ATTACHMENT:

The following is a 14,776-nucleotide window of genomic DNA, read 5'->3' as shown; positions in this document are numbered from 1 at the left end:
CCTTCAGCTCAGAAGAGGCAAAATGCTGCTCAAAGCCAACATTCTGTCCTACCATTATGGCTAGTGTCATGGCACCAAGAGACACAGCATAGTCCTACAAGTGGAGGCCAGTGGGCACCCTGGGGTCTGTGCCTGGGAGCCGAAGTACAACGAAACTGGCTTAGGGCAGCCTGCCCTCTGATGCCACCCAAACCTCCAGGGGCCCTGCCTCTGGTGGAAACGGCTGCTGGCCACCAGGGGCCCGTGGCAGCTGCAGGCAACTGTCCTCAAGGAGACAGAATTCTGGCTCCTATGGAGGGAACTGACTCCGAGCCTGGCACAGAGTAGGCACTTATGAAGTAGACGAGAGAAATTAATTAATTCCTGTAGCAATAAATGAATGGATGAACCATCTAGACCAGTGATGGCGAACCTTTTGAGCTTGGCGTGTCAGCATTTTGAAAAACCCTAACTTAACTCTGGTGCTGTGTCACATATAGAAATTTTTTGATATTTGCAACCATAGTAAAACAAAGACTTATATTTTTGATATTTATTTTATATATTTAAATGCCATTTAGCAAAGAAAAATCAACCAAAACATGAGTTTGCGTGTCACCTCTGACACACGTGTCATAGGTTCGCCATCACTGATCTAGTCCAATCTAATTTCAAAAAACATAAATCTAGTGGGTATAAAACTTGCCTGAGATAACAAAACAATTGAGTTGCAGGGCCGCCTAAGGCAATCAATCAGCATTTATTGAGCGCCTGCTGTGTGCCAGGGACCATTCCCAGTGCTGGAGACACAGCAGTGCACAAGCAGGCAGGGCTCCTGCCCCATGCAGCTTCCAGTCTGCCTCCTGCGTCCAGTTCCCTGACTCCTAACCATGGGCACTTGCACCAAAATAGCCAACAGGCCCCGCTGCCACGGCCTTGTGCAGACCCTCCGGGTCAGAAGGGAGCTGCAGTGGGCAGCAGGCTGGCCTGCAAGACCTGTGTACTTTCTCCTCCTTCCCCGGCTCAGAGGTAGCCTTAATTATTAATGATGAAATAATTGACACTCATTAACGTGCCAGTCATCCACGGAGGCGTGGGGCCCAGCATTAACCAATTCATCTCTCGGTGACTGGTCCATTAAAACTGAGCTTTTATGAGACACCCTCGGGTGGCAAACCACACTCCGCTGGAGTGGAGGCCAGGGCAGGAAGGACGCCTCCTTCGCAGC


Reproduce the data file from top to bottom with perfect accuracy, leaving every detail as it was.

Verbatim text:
The following is a 14,776-nucleotide window of genomic DNA, read 5'->3' as shown; positions in this document are numbered from 1 at the left end:
CCTTCAGCTCAGAAGAGGCAAAATGCTGCTCAAAGCCAACATTCTGTCCTACCATTATGGCTAGTGTCATGGCACCAAGAGACACAGCATAGTCCTACAAGTGGAGGCCAGTGGGCACCCTGGGGTCTGTGCCTGGGAGCCGAAGTACAACGAAACTGGCTTAGGGCAGCCTGCCCTCTGATGCCACCCAAACCTCCAGGGGCCCTGCCTCTGGTGGAAACGGCTGCTGGCCACCAGGGGCCCGTGGCAGCTGCAGGCAACTGTCCTCAAGGAGACAGAATTCTGGCTCCTATGGAGGGAACTGACTCCGAGCCTGGCACAGAGTAGGCACTTATGAAGTAGACGAGAGAAATTAATTAATTCCTGTAGCAATAAATGAATGGATGAACCATCTAGACCAGTGATGGCGAACCTTTTGAGCTTGGCGTGTCAGCATTTTGAAAAACCCTAACTTAACTCTGGTGCTGTGTCACATATAGAAATTTTTTGATATTTGCAACCATAGTAAAACAAAGACTTATATTTTTGATATTTATTTTATATATTTAAATGCCATTTAGCAAAGAAAAATCAACCAAAACATGAGTTTGCGTGTCACCTCTGACACACGTGTCATAGGTTCGCCATCACTGATCTAGTCCAATCTAATTTCAAAAAACATAAATCTAGTGGGTATAAAACTTGCCTGAGATAACAAAACAATTGAGTTGCAGGGCCGCCTAAGGCAATCAATCAGCATTTATTGAGCGCCTGCTGTGTGCCAGGGACCATTCCCAGTGCTGGAGACACAGCAGTGCACAAGCAGGCAGGGCTCCTGCCCCATGCAGCTTCCAGTCTGCCTCCTGCGTCCAGTTCCCTGACTCCTAACCATGGGCACTTGCACCAAAATAGCCAACAGGCCCCGCTGCCACGGCCTTGTGCAGACCCTCCGGGTCAGAAGGGAGCTGCAGTGGGCAGCAGGCTGGCCTGCAAGACCTGTGTACTTTCTCCTCCTTCCCCGGCTCAGAGGTAGCCTTAATTATTAATGATGAAATAATTGACACTCATTAACGTGCCAGTCATCCACGGAGGCGTGGGGCCCAGCATTAACCAATTCATCTCTCGGTGACTGGTCCATTAAAACTGAGCTTTTATGAGACACCCTCGGGTGGCAAACCACACTCCGCTGGAGTGGAGGCCAGGGCAGGAAGGACGCCTCCTTCGCAGC